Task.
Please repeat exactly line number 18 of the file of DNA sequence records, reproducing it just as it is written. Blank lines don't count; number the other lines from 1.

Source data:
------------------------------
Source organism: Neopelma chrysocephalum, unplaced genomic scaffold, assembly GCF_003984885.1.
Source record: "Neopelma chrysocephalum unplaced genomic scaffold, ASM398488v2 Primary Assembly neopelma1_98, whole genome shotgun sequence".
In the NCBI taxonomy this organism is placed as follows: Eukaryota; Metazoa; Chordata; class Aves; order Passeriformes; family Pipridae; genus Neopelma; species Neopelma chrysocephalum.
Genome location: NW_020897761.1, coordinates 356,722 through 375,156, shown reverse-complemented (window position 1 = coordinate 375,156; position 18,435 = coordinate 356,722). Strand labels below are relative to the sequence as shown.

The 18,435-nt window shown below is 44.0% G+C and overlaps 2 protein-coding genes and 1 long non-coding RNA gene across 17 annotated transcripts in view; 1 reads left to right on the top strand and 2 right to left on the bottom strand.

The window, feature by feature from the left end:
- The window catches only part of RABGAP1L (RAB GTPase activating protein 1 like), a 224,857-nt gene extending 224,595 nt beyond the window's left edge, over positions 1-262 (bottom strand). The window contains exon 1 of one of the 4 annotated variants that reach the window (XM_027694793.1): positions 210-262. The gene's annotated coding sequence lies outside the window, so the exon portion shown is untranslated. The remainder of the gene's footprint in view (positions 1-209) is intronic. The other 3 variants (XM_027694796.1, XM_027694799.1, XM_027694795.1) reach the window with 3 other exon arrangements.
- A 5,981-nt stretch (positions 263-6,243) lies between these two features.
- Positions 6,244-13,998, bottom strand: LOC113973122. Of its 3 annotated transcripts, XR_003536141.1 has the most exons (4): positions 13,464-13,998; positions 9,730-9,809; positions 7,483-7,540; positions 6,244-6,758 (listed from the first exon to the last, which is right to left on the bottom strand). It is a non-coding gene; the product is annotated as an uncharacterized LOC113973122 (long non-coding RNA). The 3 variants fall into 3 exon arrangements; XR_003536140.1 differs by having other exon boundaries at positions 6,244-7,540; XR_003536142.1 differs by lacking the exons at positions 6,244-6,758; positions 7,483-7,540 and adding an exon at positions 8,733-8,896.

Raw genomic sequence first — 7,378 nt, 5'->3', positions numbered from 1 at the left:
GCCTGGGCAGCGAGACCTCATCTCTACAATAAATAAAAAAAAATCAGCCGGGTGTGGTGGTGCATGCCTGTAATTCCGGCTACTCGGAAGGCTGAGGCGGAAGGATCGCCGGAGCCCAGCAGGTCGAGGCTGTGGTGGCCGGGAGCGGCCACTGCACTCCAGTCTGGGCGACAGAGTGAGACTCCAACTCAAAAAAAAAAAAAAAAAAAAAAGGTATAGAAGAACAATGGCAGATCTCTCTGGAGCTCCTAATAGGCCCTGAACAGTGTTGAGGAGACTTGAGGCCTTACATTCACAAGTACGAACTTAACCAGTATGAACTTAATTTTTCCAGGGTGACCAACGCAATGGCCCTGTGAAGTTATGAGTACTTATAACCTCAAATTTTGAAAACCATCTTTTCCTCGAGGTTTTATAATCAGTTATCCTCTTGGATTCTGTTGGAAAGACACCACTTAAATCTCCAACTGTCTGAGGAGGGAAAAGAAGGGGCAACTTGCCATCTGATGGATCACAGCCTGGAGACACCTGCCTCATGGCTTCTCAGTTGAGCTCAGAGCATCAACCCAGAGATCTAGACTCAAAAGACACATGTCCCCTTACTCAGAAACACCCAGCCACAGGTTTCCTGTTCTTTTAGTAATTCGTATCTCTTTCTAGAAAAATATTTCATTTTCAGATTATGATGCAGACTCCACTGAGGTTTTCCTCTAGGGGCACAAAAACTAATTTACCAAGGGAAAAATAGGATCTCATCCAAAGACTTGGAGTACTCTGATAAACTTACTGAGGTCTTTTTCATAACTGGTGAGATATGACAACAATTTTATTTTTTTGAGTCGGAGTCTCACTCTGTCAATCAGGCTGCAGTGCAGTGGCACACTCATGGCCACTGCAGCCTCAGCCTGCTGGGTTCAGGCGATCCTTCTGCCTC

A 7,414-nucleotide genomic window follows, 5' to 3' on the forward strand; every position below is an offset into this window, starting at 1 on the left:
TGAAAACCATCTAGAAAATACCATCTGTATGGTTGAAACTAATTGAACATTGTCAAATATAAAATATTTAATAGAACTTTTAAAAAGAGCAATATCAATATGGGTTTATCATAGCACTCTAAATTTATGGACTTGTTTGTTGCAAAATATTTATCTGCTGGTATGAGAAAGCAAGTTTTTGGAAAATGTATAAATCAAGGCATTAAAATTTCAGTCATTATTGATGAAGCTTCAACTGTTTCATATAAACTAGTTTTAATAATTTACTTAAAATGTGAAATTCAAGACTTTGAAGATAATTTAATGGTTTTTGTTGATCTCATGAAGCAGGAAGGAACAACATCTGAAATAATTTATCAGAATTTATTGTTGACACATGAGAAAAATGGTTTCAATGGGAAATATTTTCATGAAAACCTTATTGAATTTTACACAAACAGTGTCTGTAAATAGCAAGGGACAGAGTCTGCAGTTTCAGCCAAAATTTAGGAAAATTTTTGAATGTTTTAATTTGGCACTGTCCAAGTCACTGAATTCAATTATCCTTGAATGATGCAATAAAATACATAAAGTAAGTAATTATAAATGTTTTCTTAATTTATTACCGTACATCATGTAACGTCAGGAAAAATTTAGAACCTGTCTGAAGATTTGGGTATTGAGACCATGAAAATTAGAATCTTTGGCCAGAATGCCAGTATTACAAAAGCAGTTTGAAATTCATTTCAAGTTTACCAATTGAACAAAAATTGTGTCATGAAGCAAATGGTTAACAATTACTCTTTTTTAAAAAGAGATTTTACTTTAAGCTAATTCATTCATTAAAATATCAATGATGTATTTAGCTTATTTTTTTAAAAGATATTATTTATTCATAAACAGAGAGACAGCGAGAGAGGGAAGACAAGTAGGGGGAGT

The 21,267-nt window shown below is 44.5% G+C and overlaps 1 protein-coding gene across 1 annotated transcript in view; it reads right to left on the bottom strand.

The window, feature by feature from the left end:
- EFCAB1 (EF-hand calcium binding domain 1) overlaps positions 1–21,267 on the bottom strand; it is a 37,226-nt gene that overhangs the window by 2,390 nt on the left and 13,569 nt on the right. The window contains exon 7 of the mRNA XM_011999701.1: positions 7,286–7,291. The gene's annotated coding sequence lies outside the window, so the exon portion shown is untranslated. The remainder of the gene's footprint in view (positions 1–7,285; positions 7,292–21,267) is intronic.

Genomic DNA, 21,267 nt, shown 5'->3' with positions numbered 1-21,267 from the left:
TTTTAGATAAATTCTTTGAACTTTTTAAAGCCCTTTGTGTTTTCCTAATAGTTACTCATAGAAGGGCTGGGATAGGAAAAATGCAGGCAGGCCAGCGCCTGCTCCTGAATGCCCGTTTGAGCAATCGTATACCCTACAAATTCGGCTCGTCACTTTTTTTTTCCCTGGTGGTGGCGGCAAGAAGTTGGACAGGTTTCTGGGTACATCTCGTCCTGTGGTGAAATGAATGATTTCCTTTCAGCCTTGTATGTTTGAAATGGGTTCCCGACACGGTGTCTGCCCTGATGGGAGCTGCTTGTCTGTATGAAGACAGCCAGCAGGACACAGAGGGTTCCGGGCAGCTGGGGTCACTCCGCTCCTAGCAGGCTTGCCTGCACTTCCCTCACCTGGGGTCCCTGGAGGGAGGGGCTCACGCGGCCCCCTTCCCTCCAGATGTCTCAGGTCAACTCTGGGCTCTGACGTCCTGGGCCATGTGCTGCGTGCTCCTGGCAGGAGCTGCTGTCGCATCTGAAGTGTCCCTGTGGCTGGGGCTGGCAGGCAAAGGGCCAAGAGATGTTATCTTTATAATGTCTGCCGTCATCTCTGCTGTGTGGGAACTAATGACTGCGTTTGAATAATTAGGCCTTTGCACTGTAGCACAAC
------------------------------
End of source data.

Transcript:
TTTTAGATAAATTCTTTGAACTTTTTAAAGCCCTTTGTGTTTTCCTAATAGTTACTCATAGAAGGGCTGGGATAGGAAAAATGCAGGCAGGCCAGCGCCTGCTCCTGAATGCCCGTTTGAGCAATCGTATACCCTACAAATTCGGCTCGTCACTTTTTTTTTCCCTGGTGGTGGCGGCAAGAAGTTGGACAGGTTTCTGGGTACATCTCGTCCTGTGGTGAAATGAATGATTTCCTTTCAGCCTTGTATGTTTGAAATGGGTTCCCGACACGGTGTCTGCCCTGATGGGAGCTGCTTGTCTGTATGAAGACAGCCAGCAGGACACAGAGGGTTCCGGGCAGCTGGGGTCACTCCGCTCCTAGCAGGCTTGCCTGCACTTCCCTCACCTGGGGTCCCTGGAGGGAGGGGCTCACGCGGCCCCCTTCCCTCCAGATGTCTCAGGTCAACTCTGGGCTCTGACGTCCTGGGCCATGTGCTGCGTGCTCCTGGCAGGAGCTGCTGTCGCATCTGAAGTGTCCCTGTGGCTGGGGCTGGCAGGCAAAGGGCCAAGAGATGTTATCTTTATAATGTCTGCCGTCATCTCTGCTGTGTGGGAACTAATGACTGCGTTTGAATAATTAGGCCTTTGCACTGTAGCACAAC